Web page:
Growing Palm Indoor and Outdoor

Palms make wonderful indoor plants.They do not like too much light and cannot stand direct sunlight.SO find a place which has some light,but not too strong light.It is always better to keep two palm plants for a single indoor location.Keep one inside your room for a few days and then put it outside, but not in direct sunlight.Bring the one outside to replace it, altering the plants.The most common palm is the Areca palm or the golden feather palm,botanically known as –areca Iutescens.

Caryota (FIsh Tail Palm)
The leaves of this palm have triangular leaflets which look like fish tails.It needs as light a locatiopn as possible, but not always in direct sunlight.It always needs a temperature of 15°C(59°F),preferably a lot higher and regular watering.Never let the potting soil dry out, but do not let the plant stand in water either.

Areca Lutescens
The leaves of the young plants are rather floppy and irregular, but they become more sturdy and regular as they grow older.Areca originates from Madagascar, where it is usually warm and so the golden feather palm is therefore not adapted to low temperature. Put in a warm place where even the night temperature does not drop below 15°C (59°F).Areca grows best in a lighted spot out of the midday sun.Water the plant regularly, but it does not need too much water.

Washingtonia Filifera(Desert Fan Palm, Pettycoat Plant):The leaves are folded like a fan.Threads are released from the edges along the entire length of theleaf forming curls.In Summers, water the plant liberally and in winter do not let the soil dry out completely.Feed occasionaly.This palm tolerates the cold better than the head.It should not be kept in direct sunlight, although some light is essential for the priper growth.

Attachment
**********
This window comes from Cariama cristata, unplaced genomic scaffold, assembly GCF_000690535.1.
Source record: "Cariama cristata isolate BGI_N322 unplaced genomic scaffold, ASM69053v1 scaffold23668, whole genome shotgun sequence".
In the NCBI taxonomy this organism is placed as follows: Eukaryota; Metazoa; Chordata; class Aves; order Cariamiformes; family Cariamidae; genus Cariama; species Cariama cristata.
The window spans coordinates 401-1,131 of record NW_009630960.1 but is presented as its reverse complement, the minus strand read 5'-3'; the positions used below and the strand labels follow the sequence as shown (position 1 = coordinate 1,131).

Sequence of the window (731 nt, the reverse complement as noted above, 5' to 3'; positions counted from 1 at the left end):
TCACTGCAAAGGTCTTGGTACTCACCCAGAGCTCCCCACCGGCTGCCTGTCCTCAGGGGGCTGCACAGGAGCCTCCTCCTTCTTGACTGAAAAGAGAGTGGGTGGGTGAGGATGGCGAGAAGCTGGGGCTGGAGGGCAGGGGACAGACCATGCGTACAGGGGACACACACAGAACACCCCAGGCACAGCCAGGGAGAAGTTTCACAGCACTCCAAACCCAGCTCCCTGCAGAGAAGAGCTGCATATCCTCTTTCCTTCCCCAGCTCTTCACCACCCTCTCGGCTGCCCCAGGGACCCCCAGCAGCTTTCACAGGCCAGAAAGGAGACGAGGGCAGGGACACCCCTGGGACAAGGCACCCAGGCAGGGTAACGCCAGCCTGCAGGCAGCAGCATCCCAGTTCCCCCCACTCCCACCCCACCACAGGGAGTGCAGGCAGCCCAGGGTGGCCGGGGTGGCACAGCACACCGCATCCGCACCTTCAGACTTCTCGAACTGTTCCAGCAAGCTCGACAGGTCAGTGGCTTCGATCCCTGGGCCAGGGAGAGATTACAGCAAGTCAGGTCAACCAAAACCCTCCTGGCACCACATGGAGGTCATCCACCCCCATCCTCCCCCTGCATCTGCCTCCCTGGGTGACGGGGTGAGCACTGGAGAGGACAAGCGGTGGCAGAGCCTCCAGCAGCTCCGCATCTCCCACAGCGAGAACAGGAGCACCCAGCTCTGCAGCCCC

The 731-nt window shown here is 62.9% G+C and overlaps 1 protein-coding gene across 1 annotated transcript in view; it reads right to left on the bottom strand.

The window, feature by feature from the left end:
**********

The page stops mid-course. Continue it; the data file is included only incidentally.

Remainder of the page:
Kentia Palm (Howeia Forsteriana)
 Their long leaves intertwine and from an elegent fan of foliage.It loves a bright spot but definitely not the afternoon sun.It needs plenty of water.

Gardening: Planting for Transplant

Planting for Transplants

Plan for starting transplants by counting backward from the day you might expect to plant them outside. Determine the time required for seeds to germinate and develop into acceptable transplants. Count back that many weeks from the expected last frost date. Plant seeds so they will have time to develop before placing them in the garden.

Crops in the cabbage family develop transplants in four to five weeks. These crops can be set into the garden as soon as the soil can be worked – about six weeks before the expected date of last frost. Count backward from that date to start transplants.

Tomatoes, peppers, and eggplants require about six to eight weeks from seeding. These plants should be planted when the soil is warm, ten days or so after the date of the last frost until mid-June. With proper temperatures, tomato seedlings may appear in four to six days, but peppers may require ten to fourteen days. If conditions are a little cooler, seedlings may take a bit longer to germinate.

Allow about four to five weeks for cucumbers and melons to reach transplanting maturity. Cucumbers can be planted outdoors on the date of last frost, plant melons about two weeks later.

Transplant shock sets these transplants back a little. The seeds often catch up with the transplants, seem just as healthy, and produce just as quickly. Timing is everything. If melons become overgrown in the pot, they tend to do poorly all summer.

A garden scene

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